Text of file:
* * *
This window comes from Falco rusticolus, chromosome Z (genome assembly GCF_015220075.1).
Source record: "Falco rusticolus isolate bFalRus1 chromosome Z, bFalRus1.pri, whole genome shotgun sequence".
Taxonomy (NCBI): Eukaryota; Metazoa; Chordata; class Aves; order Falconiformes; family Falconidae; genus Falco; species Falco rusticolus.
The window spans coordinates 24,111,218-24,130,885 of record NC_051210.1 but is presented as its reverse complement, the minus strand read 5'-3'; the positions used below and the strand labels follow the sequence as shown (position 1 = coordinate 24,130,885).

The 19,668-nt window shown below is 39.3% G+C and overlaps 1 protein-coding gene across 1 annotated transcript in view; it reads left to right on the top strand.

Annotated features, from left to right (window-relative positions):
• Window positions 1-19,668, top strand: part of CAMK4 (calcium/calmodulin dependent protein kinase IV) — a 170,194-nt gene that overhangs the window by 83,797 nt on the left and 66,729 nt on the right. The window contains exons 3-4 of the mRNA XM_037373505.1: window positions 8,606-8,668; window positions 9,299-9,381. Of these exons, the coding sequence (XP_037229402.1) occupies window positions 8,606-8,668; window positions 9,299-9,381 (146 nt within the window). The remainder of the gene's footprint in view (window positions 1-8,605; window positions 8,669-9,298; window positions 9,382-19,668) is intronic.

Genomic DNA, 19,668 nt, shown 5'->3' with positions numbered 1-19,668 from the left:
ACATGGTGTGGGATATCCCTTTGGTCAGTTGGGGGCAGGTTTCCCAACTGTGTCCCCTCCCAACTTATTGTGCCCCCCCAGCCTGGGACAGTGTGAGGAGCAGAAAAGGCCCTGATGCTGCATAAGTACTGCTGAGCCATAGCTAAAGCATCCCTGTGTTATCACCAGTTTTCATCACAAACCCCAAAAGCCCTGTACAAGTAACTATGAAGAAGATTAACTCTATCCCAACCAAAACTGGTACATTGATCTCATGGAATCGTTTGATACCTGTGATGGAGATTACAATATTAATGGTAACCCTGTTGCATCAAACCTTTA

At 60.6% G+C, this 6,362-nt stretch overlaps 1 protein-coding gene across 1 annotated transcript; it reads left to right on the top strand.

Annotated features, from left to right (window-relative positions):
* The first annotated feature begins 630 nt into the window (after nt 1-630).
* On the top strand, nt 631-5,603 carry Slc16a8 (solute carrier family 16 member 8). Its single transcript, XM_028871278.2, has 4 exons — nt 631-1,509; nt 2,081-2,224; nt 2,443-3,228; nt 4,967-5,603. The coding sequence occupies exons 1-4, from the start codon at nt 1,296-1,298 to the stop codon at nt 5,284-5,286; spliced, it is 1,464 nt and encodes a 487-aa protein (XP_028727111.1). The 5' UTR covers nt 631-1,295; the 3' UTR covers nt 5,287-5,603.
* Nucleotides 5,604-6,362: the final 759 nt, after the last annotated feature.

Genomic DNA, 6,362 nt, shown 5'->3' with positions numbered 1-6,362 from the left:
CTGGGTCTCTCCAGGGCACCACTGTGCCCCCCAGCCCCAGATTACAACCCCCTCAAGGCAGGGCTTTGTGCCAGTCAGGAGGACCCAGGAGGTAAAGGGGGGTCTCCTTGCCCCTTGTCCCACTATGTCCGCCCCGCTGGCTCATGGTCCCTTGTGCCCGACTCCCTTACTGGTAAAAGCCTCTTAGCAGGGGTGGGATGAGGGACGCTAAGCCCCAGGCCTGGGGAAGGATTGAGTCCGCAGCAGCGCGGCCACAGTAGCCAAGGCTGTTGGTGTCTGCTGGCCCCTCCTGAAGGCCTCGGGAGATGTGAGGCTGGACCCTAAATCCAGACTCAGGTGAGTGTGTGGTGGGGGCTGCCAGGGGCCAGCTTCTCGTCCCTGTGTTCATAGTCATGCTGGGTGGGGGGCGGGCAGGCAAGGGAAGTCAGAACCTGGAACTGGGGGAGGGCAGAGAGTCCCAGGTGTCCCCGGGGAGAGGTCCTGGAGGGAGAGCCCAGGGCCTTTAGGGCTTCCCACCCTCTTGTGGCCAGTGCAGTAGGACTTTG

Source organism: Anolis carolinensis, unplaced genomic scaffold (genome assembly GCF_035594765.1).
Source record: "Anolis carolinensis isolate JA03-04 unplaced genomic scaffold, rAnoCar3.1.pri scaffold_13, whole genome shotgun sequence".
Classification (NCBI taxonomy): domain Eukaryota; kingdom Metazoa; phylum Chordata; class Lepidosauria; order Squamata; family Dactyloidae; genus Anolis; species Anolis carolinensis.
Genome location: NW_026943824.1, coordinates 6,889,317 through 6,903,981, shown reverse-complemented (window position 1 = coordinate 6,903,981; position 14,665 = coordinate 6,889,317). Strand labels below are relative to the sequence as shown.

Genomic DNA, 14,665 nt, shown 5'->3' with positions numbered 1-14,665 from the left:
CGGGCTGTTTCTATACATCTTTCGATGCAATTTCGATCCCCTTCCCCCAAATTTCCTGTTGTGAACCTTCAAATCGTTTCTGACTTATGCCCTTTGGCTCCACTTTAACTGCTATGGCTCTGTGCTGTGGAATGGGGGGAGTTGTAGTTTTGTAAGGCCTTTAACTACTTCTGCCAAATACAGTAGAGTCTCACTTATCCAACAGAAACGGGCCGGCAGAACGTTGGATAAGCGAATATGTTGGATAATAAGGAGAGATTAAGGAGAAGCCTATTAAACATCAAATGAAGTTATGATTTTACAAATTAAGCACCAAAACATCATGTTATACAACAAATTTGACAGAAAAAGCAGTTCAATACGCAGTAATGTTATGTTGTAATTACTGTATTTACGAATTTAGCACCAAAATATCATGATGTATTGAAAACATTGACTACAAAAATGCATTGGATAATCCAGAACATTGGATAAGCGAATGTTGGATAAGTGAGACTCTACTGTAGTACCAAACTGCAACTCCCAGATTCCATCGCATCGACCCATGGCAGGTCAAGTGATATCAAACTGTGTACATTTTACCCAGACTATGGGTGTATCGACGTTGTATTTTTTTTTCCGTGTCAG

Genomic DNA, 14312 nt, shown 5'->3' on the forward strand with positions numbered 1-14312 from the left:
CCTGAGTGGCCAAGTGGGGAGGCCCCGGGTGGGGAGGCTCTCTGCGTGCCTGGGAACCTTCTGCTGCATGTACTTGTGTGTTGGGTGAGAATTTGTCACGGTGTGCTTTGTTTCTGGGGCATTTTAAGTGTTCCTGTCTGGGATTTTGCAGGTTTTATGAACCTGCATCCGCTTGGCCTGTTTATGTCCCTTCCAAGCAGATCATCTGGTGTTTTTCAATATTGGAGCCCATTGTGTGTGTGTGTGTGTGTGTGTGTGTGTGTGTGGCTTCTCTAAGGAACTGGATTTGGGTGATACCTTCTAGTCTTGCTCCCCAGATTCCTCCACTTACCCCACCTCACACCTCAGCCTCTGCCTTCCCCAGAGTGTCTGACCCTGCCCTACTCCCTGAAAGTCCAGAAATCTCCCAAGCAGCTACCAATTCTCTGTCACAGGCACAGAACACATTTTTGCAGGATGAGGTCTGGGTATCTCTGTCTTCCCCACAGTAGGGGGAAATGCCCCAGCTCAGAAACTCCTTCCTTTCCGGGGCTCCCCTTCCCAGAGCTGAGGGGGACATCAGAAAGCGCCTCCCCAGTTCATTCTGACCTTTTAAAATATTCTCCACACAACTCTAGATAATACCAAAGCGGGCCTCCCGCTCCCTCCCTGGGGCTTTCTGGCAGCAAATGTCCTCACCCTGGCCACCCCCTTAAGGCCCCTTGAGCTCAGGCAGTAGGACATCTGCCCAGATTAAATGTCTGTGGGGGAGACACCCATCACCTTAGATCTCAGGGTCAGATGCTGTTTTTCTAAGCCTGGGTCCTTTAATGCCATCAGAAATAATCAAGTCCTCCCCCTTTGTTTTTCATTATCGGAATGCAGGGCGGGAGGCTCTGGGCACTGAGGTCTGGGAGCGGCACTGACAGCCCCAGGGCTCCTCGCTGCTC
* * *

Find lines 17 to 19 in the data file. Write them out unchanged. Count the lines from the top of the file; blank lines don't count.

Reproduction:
Source organism: Anolis carolinensis, unplaced genomic scaffold (genome assembly GCF_035594765.1).
Source record: "Anolis carolinensis isolate JA03-04 unplaced genomic scaffold, rAnoCar3.1.pri scaffold_13, whole genome shotgun sequence".
Classification (NCBI taxonomy): domain Eukaryota; kingdom Metazoa; phylum Chordata; class Lepidosauria; order Squamata; family Dactyloidae; genus Anolis; species Anolis carolinensis.